ESO Lore Overhaul: Stonefalls, Part Two (and a Half)

Why the funny name to this? I posted Part Two without putting much content into it, as work was calling. This finishes out that post, covering the content of Fort Arand and the nearby Emberflint Mine.

For the reasons and rules for this series, see my first blog:

For other posts in this series, see the below link(s):

Let's Put an Army Here, Just Because!

The Issue: The Covenant are just outside Fort Arand, again with no clear explanation of how they got to the other side of the continent without being stopped by a Pact patrol.

The Proposal: The easiest fix here would be mentioning how this is a splinter force of the Covenant troops who attacked Davon's Watch, and, if we assume the Davon's Watch force got into Morrowind via teleportation, then maybe their main staging grounds. However, putting your camp right on the front doorstep of a hostile enemy fortress in the middle of enemy territory is a pretty stupid thing to do, so unless Fort Arand was not originally a defensive fort (see next entry), I think this instead may be a missed opportunity for a "devil-in-the-details" scenario. The Covenant outside Fort Arand are parked right next to some old Daedric ruins. Considering the Planemeld is going on, and assuming the Covenant might have gotten here through teleportation magic, it could be that the local Daedric ruin messed up the mages' teleportation spells, throwing off their estimates of where they were "landing" due to some alternate-dimension timey-wimey shenanigans, thus pulling this group of Covenant away from their target location near Davon's Watch like steel to a lodestone. Making this change would be as simple as scattering around some journals or notes from the mages worrying over the phenomenon.

Overall, I think this would add more tension to the Covenant's story in Stonefalls, making Morrowind seem a hostile place not just because of the bristling Pact, but also because of the land and the Dunmer's Daedric heritage, as it was in TES3. It would also turn this questline into something more intriguing than a generic break-the-siege event like the ones I see every day in Cyrodiil PvP, and make the Pact look more competent. I mean, I'm pretty sure the local troops would have an attack from such an isolated army well in hand and not need the help of a random adventurer, unless they're just totally inept. (Then again, they didn't notice the Covenant sailing through to reach Davon's Watch, so maybe they really ARE just inept...)

Let's Put a Fort Here, Just Because!

The Issue: Captain Hjom says in his dialogue that he doesn't understand why Dunmer built a fort in the middle of the mountains (meaning Fort Arand), and frankly, I agree with him. Though Captain Llari later talks about how the fort was an ancient prison for Daedra, to me this is lazy writing and shallow worldbuilding. Am I to assume this fort was for the Brothers of Strife, who already had their imprisonment covered by Mavos and his fire atronachs? Or should I assume that Dunmer frequently imprisoned the very beings they revered as gods and honored ancestors? Surely there's a better reason for Fort Arand than just rehashing Stonefalls' storyline again or yet another Daedra-are-evil plot, and surely Zenimax didn't just plop the fort down there as an artifical quest hub to deal with the Covenant attacking a land they shouldn't be able to reach anyway? No, wait, that's probably exactly what happened...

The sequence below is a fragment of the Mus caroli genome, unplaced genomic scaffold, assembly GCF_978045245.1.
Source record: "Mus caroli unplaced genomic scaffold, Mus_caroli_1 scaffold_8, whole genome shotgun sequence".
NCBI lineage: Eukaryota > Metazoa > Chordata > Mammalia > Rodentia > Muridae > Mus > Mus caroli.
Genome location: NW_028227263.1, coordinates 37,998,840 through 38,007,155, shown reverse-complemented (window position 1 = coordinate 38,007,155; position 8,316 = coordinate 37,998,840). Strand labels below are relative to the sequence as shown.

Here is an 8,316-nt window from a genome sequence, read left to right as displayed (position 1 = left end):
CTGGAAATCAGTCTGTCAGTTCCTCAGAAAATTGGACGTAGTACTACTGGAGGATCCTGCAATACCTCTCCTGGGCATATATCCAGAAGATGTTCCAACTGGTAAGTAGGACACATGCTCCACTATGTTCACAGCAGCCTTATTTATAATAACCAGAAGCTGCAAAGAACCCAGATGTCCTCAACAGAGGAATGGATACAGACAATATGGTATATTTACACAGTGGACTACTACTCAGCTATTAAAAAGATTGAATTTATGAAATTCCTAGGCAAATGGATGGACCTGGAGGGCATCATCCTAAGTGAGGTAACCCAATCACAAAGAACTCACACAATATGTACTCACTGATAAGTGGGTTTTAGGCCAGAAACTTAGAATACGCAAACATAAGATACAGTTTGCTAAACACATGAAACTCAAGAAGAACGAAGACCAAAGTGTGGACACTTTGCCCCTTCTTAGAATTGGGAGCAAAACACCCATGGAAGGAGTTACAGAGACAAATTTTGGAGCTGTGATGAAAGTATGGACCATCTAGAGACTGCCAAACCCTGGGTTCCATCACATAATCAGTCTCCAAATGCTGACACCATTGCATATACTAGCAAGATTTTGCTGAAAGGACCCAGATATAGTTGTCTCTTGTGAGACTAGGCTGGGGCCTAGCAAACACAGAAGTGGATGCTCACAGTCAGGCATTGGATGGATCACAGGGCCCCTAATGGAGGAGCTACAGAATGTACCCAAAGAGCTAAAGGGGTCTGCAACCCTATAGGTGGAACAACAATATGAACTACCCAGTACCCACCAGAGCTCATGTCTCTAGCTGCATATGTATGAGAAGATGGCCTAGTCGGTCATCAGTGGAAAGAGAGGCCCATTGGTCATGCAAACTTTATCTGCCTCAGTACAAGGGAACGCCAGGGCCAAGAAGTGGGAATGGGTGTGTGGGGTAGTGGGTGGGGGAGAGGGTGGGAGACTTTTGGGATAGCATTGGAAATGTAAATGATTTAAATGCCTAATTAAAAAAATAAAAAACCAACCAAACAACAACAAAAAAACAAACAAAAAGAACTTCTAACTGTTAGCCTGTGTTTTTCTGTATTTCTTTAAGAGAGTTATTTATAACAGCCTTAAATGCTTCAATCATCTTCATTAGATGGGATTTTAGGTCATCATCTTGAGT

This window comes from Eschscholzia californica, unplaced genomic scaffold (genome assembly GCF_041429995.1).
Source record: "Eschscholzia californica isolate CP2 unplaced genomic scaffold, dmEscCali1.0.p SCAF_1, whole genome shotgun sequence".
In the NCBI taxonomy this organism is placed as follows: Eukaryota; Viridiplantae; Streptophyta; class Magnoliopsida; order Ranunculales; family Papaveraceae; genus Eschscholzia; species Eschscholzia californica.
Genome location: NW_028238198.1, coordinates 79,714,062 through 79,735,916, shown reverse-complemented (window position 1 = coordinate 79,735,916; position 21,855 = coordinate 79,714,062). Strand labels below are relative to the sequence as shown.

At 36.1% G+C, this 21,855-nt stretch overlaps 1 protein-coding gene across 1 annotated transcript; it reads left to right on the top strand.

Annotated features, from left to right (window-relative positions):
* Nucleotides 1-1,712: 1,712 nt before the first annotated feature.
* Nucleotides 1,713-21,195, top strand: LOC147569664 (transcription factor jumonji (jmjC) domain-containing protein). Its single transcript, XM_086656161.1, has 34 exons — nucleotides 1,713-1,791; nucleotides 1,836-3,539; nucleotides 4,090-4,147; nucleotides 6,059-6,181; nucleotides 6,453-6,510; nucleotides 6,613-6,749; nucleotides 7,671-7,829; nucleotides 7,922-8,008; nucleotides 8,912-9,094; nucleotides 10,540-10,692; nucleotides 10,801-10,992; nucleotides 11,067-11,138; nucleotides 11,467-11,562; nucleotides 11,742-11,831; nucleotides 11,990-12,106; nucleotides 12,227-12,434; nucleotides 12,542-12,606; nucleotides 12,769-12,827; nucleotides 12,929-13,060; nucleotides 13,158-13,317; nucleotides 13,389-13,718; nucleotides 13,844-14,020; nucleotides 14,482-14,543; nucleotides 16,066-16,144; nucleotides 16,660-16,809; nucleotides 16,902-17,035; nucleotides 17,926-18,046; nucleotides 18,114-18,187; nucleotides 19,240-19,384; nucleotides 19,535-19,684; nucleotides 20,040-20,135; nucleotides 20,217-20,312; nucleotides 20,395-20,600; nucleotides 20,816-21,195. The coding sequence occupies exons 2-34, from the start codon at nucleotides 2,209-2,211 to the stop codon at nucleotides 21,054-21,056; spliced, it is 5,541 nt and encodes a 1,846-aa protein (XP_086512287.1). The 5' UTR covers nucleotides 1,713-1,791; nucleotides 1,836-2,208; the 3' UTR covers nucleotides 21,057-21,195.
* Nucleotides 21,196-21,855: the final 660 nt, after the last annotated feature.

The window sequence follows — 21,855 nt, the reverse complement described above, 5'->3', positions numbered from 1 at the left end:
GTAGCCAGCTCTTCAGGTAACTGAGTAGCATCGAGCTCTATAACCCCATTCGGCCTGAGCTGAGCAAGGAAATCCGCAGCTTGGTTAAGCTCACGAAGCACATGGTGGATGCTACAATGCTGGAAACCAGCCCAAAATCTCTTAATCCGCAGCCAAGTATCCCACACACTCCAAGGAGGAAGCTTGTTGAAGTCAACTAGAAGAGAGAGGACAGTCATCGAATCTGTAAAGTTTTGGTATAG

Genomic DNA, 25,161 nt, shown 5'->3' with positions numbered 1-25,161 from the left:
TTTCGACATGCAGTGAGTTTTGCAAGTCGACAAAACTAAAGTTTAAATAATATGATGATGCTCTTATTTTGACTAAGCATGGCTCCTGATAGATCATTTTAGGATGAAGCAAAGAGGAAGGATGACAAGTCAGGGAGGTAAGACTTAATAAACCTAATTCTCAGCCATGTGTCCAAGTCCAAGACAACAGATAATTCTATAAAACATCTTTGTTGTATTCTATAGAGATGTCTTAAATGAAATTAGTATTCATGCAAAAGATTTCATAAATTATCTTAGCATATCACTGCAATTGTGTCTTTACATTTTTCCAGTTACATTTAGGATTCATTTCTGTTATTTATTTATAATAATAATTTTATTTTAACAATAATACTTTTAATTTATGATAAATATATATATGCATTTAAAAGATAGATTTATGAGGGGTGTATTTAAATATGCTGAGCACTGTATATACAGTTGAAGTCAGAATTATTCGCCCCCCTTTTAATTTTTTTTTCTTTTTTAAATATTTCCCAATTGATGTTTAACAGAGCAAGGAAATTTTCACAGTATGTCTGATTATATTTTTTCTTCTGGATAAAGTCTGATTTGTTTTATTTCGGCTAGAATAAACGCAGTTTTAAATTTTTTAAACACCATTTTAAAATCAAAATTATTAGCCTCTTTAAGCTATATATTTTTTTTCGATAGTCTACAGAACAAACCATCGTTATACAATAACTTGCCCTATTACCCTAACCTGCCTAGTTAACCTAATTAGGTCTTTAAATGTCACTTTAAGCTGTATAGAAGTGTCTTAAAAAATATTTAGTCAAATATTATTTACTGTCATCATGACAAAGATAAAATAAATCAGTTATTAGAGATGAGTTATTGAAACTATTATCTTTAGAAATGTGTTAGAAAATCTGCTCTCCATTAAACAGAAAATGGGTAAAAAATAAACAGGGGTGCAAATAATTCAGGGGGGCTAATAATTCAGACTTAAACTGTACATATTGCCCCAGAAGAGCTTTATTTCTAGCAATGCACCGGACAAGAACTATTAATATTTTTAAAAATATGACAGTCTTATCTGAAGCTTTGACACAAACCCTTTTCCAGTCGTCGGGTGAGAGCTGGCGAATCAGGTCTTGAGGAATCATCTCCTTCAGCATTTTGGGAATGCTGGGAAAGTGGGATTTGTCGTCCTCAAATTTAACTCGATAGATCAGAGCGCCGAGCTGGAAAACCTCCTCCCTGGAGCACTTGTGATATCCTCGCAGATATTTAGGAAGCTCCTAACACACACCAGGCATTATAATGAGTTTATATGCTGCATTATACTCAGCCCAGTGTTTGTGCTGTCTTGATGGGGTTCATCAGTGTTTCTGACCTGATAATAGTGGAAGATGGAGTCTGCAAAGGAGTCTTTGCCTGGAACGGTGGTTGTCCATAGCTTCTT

The Proposal: Give some backstory to the original purpose of the fort--a better, more thought-through purpose instead of misunderstanding the Dunmer's Daedric religion or not taking the opportunity to put in some narratives unrelated to the main Stonefalls questline. As one suggestion, maybe this fort was originally built as a pilgrimmage site or a kind of "hotel" for traveling merchants. This is why the old Velothi forts in Vvardenfell were built after all: they were not literal forts to defend the local area, but rest stops for travellers. Since we now have the assets for old Velothi fortresses, we may even be able to replace Fort Arand with the Velothi architectural set from Vvardenfell. Put in some Dunmer historian grumbling about ancient Velothi forts frequently being mistaken for military forts, even though a cursory glance at their architecture would make it obvious how unsuited for actual defense they are, just for giggles.

Alternatively, Fort Arand might belong to an Indoril noble who donated his land to the Pact cause, and so the Pact have built training grounds around his manor, and the troops have been calling it "Fort Arand" in honor of the Lord Arand who lives there. This would allow for more questing opportunities in and around Fort Arand to deal with local Pact politics and how the alliance is (or isn't) going well, not just dealing with Covenant troops who logically shouldn't be able to get this deep into Morrowind territory to effectively lay siege. The Covenant's presence here could be another nod to the fact that Fort Arand may not have been a fort at all originally: the Covenant may have seen Arand's manor on an old map, assumed they could just come in and subdue the family and force them to supply their army with food and lodgings while they launched their attacks on the rest of Morrowind, only to find that--oops--things have changed since then, and the Indoril have more teeth than expected.